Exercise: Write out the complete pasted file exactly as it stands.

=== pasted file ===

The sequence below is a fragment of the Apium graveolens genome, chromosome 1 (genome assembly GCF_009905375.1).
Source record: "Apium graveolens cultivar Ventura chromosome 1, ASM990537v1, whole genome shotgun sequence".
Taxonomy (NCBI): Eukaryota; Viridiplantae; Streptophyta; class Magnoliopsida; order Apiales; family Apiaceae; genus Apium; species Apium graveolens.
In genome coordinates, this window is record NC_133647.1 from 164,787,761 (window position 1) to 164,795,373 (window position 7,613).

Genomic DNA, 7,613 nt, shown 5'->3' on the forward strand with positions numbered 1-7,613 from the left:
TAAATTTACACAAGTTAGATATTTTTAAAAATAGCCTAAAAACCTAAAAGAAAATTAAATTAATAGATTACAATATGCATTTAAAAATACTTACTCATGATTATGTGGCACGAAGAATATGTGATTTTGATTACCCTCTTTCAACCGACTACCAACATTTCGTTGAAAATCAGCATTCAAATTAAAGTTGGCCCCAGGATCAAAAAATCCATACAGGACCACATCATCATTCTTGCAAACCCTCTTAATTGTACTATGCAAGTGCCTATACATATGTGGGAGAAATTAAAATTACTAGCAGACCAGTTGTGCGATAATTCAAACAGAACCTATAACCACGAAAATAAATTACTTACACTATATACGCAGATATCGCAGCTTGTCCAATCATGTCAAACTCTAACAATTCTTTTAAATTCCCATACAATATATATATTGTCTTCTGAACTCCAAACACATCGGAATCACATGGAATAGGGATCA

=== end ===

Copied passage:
The sequence below is a fragment of the Apium graveolens genome, chromosome 1 (genome assembly GCF_009905375.1).
Source record: "Apium graveolens cultivar Ventura chromosome 1, ASM990537v1, whole genome shotgun sequence".
Taxonomy (NCBI): Eukaryota; Viridiplantae; Streptophyta; class Magnoliopsida; order Apiales; family Apiaceae; genus Apium; species Apium graveolens.
In genome coordinates, this window is record NC_133647.1 from 164,787,761 (window position 1) to 164,795,373 (window position 7,613).

Genomic DNA, 7,613 nt, shown 5'->3' on the forward strand with positions numbered 1-7,613 from the left:
TAAATTTACACAAGTTAGATATTTTTAAAAATAGCCTAAAAACCTAAAAGAAAATTAAATTAATAGATTACAATATGCATTTAAAAATACTTACTCATGATTATGTGGCACGAAGAATATGTGATTTTGATTACCCTCTTTCAACCGACTACCAACATTTCGTTGAAAATCAGCATTCAAATTAAAGTTGGCCCCAGGATCAAAAAATCCATACAGGACCACATCATCATTCTTGCAAACCCTCTTAATTGTACTATGCAAGTGCCTATACATATGTGGGAGAAATTAAAATTACTAGCAGACCAGTTGTGCGATAATTCAAACAGAACCTATAACCACGAAAATAAATTACTTACACTATATACGCAGATATCGCAGCTTGTCCAATCATGTCAAACTCTAACAATTCTTTTAAATTCCCATACAATATATATATTGTCTTCTGAACTCCAAACACATCGGAATCACATGGAATAGGGATCA